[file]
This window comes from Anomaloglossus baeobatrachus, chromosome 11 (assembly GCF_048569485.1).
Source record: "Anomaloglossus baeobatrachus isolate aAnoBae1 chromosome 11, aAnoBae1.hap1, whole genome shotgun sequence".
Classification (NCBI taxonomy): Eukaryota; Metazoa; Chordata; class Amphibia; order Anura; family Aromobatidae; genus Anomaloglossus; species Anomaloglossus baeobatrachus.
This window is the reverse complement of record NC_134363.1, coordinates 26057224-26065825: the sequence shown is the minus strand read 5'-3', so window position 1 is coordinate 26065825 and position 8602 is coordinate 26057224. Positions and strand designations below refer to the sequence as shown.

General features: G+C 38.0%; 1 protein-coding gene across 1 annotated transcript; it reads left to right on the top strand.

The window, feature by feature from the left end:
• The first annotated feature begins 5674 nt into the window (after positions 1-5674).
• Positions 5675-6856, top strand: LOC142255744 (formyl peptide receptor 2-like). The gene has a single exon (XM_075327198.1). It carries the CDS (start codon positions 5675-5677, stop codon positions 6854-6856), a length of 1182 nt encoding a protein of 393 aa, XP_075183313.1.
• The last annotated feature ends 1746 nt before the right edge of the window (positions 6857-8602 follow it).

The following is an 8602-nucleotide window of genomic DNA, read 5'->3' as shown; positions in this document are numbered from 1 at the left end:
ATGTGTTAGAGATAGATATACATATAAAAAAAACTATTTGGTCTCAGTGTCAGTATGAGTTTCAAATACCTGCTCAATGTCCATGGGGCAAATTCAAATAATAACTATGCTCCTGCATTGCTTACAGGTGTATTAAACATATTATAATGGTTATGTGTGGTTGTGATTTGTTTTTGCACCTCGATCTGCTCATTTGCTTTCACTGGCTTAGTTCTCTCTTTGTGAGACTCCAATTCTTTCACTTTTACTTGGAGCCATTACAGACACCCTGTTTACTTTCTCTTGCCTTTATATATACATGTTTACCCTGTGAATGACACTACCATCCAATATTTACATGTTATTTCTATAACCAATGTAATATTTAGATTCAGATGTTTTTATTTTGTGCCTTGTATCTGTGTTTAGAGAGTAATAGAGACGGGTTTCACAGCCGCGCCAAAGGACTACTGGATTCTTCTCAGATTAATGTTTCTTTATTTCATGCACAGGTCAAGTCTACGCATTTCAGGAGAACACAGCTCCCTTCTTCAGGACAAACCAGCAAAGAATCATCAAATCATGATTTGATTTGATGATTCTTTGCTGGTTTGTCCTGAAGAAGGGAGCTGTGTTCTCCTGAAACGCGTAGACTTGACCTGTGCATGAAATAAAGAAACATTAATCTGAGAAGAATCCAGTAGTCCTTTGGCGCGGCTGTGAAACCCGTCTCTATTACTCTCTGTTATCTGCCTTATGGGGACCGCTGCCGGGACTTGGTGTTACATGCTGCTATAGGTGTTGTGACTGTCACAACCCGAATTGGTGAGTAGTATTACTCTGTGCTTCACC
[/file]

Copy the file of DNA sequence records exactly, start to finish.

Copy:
This window comes from Anomaloglossus baeobatrachus, chromosome 11 (assembly GCF_048569485.1).
Source record: "Anomaloglossus baeobatrachus isolate aAnoBae1 chromosome 11, aAnoBae1.hap1, whole genome shotgun sequence".
Classification (NCBI taxonomy): Eukaryota; Metazoa; Chordata; class Amphibia; order Anura; family Aromobatidae; genus Anomaloglossus; species Anomaloglossus baeobatrachus.
This window is the reverse complement of record NC_134363.1, coordinates 26057224-26065825: the sequence shown is the minus strand read 5'-3', so window position 1 is coordinate 26065825 and position 8602 is coordinate 26057224. Positions and strand designations below refer to the sequence as shown.

General features: G+C 38.0%; 1 protein-coding gene across 1 annotated transcript; it reads left to right on the top strand.

The window, feature by feature from the left end:
• The first annotated feature begins 5674 nt into the window (after positions 1-5674).
• Positions 5675-6856, top strand: LOC142255744 (formyl peptide receptor 2-like). The gene has a single exon (XM_075327198.1). It carries the CDS (start codon positions 5675-5677, stop codon positions 6854-6856), a length of 1182 nt encoding a protein of 393 aa, XP_075183313.1.
• The last annotated feature ends 1746 nt before the right edge of the window (positions 6857-8602 follow it).

The following is an 8602-nucleotide window of genomic DNA, read 5'->3' as shown; positions in this document are numbered from 1 at the left end:
ATGTGTTAGAGATAGATATACATATAAAAAAAACTATTTGGTCTCAGTGTCAGTATGAGTTTCAAATACCTGCTCAATGTCCATGGGGCAAATTCAAATAATAACTATGCTCCTGCATTGCTTACAGGTGTATTAAACATATTATAATGGTTATGTGTGGTTGTGATTTGTTTTTGCACCTCGATCTGCTCATTTGCTTTCACTGGCTTAGTTCTCTCTTTGTGAGACTCCAATTCTTTCACTTTTACTTGGAGCCATTACAGACACCCTGTTTACTTTCTCTTGCCTTTATATATACATGTTTACCCTGTGAATGACACTACCATCCAATATTTACATGTTATTTCTATAACCAATGTAATATTTAGATTCAGATGTTTTTATTTTGTGCCTTGTATCTGTGTTTAGAGAGTAATAGAGACGGGTTTCACAGCCGCGCCAAAGGACTACTGGATTCTTCTCAGATTAATGTTTCTTTATTTCATGCACAGGTCAAGTCTACGCATTTCAGGAGAACACAGCTCCCTTCTTCAGGACAAACCAGCAAAGAATCATCAAATCATGATTTGATTTGATGATTCTTTGCTGGTTTGTCCTGAAGAAGGGAGCTGTGTTCTCCTGAAACGCGTAGACTTGACCTGTGCATGAAATAAAGAAACATTAATCTGAGAAGAATCCAGTAGTCCTTTGGCGCGGCTGTGAAACCCGTCTCTATTACTCTCTGTTATCTGCCTTATGGGGACCGCTGCCGGGACTTGGTGTTACATGCTGCTATAGGTGTTGTGACTGTCACAACCCGAATTGGTGAGTAGTATTACTCTGTGCTTCACC